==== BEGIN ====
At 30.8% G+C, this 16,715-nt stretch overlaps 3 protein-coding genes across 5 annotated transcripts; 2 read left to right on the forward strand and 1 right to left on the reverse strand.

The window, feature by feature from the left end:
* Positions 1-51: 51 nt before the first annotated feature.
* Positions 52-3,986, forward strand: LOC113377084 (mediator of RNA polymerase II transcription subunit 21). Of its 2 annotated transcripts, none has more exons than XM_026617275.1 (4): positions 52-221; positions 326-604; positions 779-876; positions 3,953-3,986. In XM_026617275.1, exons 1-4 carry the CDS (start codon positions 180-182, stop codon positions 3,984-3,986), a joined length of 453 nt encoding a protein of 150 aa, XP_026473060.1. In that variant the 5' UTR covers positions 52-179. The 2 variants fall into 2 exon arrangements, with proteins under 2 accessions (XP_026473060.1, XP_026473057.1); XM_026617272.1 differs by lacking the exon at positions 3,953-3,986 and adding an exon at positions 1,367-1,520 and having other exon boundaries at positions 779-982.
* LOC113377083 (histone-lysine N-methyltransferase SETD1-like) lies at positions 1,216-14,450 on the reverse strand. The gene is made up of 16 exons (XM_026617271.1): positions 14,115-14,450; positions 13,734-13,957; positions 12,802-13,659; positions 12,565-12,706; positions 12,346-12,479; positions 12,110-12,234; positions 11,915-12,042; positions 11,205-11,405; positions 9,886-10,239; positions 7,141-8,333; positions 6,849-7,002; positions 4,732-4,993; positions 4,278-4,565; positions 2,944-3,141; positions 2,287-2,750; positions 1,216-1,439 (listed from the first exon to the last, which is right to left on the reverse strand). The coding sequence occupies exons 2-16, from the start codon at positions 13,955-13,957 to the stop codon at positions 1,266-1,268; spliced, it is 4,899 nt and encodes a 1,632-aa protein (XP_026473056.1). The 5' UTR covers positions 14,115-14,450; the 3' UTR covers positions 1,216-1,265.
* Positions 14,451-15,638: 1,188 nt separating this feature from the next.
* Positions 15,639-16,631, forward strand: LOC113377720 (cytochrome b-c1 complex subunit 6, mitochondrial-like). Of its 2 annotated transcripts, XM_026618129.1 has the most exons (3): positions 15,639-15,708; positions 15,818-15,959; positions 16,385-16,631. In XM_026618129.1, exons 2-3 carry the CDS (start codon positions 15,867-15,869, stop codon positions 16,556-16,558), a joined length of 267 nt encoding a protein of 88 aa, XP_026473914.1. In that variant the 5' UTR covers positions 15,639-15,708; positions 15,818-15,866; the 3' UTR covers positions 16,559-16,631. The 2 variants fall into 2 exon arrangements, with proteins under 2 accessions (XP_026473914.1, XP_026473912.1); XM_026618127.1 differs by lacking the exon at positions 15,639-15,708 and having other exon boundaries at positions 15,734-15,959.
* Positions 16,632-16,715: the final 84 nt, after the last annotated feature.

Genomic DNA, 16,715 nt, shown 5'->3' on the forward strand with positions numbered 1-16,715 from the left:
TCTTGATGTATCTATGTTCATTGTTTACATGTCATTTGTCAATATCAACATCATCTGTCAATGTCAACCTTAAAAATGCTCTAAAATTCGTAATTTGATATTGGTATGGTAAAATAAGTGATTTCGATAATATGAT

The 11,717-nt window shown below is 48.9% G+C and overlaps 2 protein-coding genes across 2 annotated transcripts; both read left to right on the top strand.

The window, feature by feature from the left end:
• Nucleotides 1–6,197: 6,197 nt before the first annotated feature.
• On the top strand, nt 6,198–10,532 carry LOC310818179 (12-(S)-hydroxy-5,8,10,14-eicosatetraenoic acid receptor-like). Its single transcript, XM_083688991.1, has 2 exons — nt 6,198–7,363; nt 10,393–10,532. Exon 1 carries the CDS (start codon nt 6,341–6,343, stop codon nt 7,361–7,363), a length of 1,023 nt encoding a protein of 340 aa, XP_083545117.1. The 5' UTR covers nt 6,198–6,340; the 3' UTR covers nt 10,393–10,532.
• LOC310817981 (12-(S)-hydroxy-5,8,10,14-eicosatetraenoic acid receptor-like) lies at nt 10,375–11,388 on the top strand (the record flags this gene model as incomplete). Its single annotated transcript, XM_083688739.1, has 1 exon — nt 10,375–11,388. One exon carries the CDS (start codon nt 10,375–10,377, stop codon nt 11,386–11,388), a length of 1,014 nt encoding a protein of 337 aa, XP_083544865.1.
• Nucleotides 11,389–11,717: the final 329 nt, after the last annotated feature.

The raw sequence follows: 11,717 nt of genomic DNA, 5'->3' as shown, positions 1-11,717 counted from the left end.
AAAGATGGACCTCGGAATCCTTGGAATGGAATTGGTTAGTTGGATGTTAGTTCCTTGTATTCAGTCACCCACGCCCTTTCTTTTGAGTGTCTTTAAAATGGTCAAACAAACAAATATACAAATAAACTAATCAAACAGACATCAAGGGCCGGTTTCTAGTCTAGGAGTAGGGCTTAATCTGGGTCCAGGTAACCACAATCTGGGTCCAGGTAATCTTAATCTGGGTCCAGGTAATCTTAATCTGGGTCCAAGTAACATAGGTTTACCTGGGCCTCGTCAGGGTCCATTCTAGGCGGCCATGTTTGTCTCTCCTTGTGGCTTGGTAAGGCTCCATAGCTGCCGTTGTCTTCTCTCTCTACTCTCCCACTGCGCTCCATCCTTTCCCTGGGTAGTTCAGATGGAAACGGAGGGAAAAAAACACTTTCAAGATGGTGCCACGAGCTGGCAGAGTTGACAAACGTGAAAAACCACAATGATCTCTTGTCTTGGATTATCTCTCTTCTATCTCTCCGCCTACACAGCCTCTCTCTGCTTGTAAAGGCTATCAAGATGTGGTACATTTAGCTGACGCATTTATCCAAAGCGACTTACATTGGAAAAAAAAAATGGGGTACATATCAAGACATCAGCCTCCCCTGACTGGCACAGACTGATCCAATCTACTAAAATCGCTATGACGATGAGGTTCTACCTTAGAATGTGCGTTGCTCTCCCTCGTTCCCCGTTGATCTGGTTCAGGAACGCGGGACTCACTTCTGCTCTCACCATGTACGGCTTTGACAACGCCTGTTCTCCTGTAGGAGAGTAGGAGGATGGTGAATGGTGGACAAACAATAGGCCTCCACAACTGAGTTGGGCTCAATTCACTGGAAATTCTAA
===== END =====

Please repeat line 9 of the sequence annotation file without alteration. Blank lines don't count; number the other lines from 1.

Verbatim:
Genomic DNA, 16,715 nt, shown 5'->3' on the forward strand with positions numbered 1-16,715 from the left: